Dr. Lionel J. Dawson, Associate Professor in Theriogenology and Production Medicine at Oklahoma State University’s Center for Veterinary Health Sciences, recently returned from Ethiopia. His trip was part of a United States AID project to improve small ruminant meat production in Ethiopia, one of the top populated countries in Africa.
The Ethiopian Sheep and Goat Productivity Improvement Program involves Oklahoma State University Center for Veterinary Health Sciences, Langston University, and Prairie View A&M. The 6 year program is designed to improve the country’s small ruminant meat production through cross breeding. Local or native breeds of sheep and goats will be cross bred with Boer goats and Doeper sheep imported from South Africa.
“This project is very important to improve the economy of this East African country. Improving the carcass yield in these cross bred sheep and goats will enable Ethiopia to export meat and meat products to other African and Middle Eastern countries in that region,” explains Dr. Dawson. “Through organized breeding and proper veterinary care we will be able to improve the genetics of goats and sheep over a period of time in Ethiopia. And the quality and quantity of meat produced by these cross bred animals will be a lot healthier than the meat produced by local breeds for human consumption.”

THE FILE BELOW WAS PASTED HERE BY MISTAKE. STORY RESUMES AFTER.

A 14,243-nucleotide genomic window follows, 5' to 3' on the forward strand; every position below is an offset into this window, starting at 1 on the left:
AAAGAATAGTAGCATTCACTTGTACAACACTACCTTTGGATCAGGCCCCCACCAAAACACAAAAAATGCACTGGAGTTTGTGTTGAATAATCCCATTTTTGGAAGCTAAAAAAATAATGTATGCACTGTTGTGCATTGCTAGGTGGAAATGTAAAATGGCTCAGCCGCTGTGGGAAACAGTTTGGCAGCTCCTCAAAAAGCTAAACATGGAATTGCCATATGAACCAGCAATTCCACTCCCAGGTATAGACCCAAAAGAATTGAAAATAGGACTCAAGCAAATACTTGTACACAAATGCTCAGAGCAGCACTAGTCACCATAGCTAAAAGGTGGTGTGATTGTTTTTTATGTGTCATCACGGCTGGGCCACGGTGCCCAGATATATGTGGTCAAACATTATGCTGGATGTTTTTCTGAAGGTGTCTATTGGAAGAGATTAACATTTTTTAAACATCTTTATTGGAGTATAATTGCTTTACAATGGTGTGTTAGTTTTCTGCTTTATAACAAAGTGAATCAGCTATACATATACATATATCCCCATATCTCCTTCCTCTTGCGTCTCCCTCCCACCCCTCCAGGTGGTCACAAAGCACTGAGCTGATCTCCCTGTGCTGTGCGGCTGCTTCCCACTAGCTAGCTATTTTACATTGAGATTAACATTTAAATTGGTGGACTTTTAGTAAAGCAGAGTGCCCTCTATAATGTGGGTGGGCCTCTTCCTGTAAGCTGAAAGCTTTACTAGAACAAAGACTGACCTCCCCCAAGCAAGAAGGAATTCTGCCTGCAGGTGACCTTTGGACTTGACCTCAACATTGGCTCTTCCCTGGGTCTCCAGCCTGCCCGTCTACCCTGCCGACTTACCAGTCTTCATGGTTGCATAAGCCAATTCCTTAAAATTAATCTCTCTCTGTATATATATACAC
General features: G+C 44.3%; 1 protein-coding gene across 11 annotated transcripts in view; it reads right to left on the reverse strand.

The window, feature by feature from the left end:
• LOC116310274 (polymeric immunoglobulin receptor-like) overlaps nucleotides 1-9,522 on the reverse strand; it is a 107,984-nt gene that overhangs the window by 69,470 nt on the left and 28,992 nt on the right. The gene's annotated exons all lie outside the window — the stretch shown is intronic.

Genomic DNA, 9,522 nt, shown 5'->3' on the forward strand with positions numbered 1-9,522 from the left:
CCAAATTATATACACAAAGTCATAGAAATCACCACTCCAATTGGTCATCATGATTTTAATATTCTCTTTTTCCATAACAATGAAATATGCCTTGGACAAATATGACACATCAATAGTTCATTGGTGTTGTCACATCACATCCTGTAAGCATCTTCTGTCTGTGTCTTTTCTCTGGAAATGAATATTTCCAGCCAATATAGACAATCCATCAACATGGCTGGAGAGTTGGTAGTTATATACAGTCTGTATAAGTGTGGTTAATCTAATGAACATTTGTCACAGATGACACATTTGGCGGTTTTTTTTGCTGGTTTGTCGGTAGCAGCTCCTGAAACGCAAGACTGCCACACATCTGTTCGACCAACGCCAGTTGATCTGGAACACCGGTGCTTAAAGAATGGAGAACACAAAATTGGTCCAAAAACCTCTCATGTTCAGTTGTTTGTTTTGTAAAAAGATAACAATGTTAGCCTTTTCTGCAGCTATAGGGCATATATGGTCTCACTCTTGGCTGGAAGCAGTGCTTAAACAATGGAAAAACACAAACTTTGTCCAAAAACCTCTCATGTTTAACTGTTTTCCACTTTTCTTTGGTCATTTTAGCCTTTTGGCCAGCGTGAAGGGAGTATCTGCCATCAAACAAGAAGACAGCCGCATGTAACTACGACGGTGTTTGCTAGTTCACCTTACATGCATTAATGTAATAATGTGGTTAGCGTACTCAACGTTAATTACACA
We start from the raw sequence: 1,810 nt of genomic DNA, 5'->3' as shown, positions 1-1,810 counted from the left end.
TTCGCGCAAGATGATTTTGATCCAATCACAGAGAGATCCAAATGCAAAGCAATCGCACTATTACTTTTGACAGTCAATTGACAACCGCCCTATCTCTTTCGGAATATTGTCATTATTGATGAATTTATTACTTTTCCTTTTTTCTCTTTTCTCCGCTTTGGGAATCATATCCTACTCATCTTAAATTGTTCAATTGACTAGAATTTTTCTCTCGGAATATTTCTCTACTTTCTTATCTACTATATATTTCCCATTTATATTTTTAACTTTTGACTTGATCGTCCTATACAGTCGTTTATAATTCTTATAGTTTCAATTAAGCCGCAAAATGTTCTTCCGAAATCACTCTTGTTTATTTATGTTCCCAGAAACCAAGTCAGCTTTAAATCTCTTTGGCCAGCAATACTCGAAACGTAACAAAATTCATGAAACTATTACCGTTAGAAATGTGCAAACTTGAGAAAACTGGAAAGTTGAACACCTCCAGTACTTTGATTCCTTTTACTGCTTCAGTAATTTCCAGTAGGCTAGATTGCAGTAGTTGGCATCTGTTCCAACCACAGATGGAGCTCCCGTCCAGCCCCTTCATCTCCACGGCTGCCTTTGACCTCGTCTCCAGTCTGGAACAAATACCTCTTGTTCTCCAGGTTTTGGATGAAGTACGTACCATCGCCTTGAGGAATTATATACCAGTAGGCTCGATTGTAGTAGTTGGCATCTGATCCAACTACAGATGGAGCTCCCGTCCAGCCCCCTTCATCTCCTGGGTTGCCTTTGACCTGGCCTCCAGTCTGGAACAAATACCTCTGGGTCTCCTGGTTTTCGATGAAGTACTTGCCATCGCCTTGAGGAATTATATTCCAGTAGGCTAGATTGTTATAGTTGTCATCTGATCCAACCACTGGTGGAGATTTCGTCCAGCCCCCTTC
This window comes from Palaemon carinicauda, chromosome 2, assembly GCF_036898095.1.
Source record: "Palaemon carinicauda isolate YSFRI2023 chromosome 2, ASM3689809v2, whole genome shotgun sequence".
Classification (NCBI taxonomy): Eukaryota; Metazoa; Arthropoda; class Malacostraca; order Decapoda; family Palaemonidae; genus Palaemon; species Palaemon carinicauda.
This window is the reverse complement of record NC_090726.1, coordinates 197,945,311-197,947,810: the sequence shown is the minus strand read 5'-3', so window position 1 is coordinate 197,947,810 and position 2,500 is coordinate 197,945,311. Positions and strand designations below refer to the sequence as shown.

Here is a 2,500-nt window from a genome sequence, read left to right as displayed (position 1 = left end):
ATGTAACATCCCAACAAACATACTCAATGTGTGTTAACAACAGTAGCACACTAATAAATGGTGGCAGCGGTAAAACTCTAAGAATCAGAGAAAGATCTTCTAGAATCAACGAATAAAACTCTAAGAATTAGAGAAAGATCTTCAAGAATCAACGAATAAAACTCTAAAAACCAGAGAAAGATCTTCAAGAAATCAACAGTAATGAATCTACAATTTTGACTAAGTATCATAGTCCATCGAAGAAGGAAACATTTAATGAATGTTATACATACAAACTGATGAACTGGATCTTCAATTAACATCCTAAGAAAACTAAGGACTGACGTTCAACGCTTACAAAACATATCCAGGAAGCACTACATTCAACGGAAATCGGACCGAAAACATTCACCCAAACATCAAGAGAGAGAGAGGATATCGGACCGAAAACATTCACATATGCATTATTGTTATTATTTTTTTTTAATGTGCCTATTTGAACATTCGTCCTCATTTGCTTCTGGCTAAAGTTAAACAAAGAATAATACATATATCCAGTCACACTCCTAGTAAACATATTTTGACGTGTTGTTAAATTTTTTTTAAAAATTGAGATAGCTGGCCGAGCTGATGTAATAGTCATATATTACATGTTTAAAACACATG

Dr. Dawson supervised the quarantine station located at Sabeta, Ethiopia. A chartered plane flew in 120 Boer goats and 120 Doeper sheep from Johannesburg, South Africa, to Addis Ababa, Ethiopia. These animals were then transported via a two deck trailer for the remaining 30 miles to the quarantine station at Sabeta. Dr. Dawson spent 3 weeks in Ethiopia monitoring the animals’ health and immunizing them for local diseases. After 6 weeks in quarantine, the sheep and goats will be sent to nucleus farms all over Ethiopia for crossbreeding.